Exchange 2010 - what is an ''internet-facing Client Access server ?"

Line One
Line One used Ask the Experts™
on
I keep reading in Exchange 2010 setup guides references to : " internet-facing Client Access server".

What is the difference between an " internet-facing Client Access server" and a non- internet-facing Client Access server?  

Is there some special networking considerations/configuration for one versus the other - e.g. one has to have a public IP and the other a private?

Can I have both kinds in an Exchange 2010 environment?

Comment
Watch Question

Do more with

Expert Office
EXPERT OFFICE® is a registered trademark of EXPERTS EXCHANGE®
Awarded 2009
Top Expert 2010
Commented:
An internet facing client access server is one that is accessed from the internet.  A non-internet facing client access server is not accessed from the internet directly but provides Outlook and re-directed OWA access.
JamesSenior Cloud Infrastructure Engineer
Commented:
The internet facing client access server provides services for external services such Microsoft Active Sync, OWA, Outlook Anywhere etc.
Ensure you’re charging the right price for your IT

Do you wonder if your IT business is truly profitable or if you should raise your prices? Learn how to calculate your overhead burden using our free interactive tool and use it to determine the right price for your IT services. Start calculating Now!

Author

Commented:
Thanks. I think I understand the differences.  However still not sure about the answer to my two questions:

Is there some special networking considerations/configuration for one versus the other - e.g. one has to have a public IP and the other a private?

Can I have both kinds in an Exchange 2010 environment?

And  a new thought building from that: If I can have both simultaneously in the same Exchange deployment, is there any special configuration for the two of them to inter-communicate? Is there any need for that? Coordinating/synchronizing a user's internal and external mail?
Awarded 2009
Top Expert 2010
Commented:
>>Is there some special networking considerations/configuration for one versus the other - e.g. one has to have a public IP and the other a private?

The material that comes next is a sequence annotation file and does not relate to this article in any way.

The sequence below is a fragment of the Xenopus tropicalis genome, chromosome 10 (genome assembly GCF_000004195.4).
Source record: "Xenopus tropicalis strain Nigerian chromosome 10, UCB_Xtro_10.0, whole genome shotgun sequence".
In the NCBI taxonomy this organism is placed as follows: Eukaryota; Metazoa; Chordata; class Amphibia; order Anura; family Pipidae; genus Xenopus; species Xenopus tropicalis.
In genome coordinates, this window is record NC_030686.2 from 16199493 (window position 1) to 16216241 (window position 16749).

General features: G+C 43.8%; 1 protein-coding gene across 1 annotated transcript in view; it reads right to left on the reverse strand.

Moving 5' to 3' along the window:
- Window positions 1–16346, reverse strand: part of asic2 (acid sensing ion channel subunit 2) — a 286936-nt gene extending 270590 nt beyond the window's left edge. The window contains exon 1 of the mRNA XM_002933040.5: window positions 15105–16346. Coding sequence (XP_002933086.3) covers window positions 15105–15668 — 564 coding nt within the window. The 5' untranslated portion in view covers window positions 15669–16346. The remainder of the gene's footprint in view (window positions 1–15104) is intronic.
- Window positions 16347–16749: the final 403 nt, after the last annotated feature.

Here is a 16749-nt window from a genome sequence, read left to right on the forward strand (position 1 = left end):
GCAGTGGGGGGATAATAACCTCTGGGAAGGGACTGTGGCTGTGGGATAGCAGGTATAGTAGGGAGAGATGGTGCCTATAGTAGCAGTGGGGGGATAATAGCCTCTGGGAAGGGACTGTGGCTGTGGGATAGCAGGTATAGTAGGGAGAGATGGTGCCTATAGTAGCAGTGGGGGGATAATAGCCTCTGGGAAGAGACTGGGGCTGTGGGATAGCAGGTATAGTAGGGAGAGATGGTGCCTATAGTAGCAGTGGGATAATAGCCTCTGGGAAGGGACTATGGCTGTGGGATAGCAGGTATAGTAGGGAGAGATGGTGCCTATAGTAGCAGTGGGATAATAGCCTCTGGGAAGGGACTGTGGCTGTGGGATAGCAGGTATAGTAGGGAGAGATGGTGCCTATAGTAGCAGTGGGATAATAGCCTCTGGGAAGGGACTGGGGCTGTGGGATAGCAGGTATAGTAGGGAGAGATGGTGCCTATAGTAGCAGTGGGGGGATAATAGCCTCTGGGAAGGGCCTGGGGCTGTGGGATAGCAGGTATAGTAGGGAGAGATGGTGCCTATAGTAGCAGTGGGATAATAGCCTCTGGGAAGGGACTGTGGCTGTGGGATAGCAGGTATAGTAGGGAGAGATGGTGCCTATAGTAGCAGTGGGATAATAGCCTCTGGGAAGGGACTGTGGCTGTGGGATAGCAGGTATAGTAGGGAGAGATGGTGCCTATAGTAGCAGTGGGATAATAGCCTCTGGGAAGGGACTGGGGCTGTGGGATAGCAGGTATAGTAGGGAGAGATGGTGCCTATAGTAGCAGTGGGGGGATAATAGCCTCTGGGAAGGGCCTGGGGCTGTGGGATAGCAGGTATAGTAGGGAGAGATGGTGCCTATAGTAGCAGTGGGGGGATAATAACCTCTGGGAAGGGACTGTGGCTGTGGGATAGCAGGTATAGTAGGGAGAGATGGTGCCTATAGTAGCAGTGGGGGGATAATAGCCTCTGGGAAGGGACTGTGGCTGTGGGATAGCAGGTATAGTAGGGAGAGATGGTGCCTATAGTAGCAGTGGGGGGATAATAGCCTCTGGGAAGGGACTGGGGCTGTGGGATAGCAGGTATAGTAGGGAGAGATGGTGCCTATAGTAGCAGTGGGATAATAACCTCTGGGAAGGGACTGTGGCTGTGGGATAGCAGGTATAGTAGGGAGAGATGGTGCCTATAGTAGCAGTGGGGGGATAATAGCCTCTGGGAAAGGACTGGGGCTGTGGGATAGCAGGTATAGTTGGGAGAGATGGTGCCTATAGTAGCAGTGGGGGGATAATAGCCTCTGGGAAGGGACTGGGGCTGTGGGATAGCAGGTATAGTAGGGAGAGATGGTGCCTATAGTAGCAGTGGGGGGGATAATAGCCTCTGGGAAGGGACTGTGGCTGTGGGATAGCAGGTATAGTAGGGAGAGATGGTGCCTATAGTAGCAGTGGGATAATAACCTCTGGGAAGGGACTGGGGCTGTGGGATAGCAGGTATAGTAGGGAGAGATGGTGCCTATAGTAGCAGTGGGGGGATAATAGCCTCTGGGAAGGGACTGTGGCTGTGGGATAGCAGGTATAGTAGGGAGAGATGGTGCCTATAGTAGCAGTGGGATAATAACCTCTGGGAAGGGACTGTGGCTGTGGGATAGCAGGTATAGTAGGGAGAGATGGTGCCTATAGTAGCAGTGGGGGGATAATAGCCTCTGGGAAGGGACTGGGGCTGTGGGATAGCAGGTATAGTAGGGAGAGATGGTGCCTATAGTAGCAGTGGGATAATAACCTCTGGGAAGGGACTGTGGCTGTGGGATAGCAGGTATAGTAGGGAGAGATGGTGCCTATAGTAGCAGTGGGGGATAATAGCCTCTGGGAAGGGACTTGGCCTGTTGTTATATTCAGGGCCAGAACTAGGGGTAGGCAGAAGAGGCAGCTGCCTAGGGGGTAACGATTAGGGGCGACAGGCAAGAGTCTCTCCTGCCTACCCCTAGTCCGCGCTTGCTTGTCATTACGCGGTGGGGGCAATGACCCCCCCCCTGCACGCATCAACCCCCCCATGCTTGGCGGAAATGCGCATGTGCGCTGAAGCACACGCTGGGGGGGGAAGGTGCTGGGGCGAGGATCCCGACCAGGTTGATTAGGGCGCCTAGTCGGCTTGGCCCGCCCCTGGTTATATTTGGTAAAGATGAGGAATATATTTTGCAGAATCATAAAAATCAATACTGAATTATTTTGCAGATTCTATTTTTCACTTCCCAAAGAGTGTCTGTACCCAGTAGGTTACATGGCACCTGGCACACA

No, your public IP is assigned to the router, not the Exchange Server.

>>Can I have both kinds in an Exchange 2010 environment?

Yes, but it's unlikely if you don't have multiple sites.

Let me give you an example.

You have 2 Buildings connected via a WAN/VPN etc.  This connection uses your WAN for internet access and doesn't have a dedicated internet service.

You have Exchange and you have a mailbox server & client Access server at the site that doesn't have internet access.  This CAS server is servicing your outlook clients at this site.  This is a non-internet facing Client Access Server because it doesn't have internet access from that site and your users don't access the CAS from the internet.

You have a main site that does have internet access, and all of your users use this connection to get access to OWA, ActiveSync, Outlook Anywhere, this site has an Internet-Facing Client Access Server.  It will proxy requests to the non-internet facing client access server should a mailbox reside on the other site and a user accesses it externally.

Author

Commented:
Thanks. That makes it quite a bit clearer.  If I understand it correctly having a non-Internet facing CAS by itself doesn't make much sense.  I would always have an Internet-facing CAS in any Exchange environment and any non-Internet-facing CAS would be in addition to that as circumstance dictated e.g. multiple sites.
Awarded 2009
Top Expert 2010

Commented:
correct :)

Do more with

Expert Office
Submit tech questions to Ask the Experts™ at any time to receive solutions, advice, and new ideas from leading industry professionals.

Start 7-Day Free Trial